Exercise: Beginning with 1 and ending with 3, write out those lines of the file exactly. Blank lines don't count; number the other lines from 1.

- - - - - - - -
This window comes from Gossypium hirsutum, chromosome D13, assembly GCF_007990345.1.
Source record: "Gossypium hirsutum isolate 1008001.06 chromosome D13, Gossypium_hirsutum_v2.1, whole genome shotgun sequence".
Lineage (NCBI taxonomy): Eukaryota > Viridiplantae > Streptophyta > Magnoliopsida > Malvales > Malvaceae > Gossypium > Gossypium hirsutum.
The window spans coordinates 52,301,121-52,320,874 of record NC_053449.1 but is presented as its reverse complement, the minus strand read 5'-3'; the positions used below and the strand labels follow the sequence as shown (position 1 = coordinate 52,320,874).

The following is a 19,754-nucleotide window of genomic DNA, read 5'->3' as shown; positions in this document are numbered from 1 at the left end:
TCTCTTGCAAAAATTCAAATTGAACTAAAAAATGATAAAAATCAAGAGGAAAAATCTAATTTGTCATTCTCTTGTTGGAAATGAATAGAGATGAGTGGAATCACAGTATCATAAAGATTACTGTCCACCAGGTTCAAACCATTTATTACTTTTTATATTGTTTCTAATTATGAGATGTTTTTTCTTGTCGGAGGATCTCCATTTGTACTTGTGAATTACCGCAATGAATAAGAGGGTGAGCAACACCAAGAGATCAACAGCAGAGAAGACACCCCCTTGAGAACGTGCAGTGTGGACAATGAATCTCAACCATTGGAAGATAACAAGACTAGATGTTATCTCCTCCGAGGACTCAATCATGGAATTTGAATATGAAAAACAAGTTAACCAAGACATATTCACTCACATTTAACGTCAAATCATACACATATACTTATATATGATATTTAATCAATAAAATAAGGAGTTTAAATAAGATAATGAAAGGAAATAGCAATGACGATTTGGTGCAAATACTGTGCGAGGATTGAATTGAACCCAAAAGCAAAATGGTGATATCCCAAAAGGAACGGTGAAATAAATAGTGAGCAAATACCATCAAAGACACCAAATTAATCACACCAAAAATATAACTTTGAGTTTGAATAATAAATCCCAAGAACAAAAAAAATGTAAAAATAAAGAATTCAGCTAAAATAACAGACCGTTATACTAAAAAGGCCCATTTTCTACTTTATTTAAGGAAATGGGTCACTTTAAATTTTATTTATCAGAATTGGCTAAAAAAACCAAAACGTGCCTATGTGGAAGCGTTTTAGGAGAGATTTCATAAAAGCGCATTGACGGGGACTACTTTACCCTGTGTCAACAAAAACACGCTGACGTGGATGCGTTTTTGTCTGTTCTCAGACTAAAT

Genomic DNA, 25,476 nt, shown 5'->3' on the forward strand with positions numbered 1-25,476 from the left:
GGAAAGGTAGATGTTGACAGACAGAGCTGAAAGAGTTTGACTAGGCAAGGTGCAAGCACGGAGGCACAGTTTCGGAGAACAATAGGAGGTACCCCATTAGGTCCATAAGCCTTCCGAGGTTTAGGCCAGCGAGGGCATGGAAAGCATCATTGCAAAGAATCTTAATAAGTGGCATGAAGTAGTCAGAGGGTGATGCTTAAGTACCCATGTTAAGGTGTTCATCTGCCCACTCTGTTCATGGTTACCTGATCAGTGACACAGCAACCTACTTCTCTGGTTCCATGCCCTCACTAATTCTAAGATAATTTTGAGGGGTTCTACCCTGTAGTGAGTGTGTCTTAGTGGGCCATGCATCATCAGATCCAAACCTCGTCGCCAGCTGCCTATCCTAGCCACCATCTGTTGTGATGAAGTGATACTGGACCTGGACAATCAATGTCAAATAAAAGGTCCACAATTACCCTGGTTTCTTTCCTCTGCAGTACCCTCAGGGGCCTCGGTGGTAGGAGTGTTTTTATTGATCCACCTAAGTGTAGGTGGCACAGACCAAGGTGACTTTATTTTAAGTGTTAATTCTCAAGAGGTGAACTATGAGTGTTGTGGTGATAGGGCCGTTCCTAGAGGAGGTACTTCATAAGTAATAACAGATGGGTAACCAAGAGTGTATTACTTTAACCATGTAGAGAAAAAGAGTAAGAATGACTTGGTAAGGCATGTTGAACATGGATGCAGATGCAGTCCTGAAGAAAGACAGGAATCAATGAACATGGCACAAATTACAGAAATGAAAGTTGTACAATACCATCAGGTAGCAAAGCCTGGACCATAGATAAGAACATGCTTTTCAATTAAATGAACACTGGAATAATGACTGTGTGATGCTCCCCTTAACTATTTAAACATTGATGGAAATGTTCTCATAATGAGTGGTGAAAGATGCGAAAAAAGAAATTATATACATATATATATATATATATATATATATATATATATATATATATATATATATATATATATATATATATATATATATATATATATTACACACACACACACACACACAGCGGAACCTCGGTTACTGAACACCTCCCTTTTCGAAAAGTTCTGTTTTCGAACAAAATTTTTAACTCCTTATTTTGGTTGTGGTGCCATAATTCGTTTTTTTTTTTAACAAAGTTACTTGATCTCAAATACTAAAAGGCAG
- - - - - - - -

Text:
This window comes from Gossypium hirsutum, chromosome D13, assembly GCF_007990345.1.
Source record: "Gossypium hirsutum isolate 1008001.06 chromosome D13, Gossypium_hirsutum_v2.1, whole genome shotgun sequence".
Lineage (NCBI taxonomy): Eukaryota > Viridiplantae > Streptophyta > Magnoliopsida > Malvales > Malvaceae > Gossypium > Gossypium hirsutum.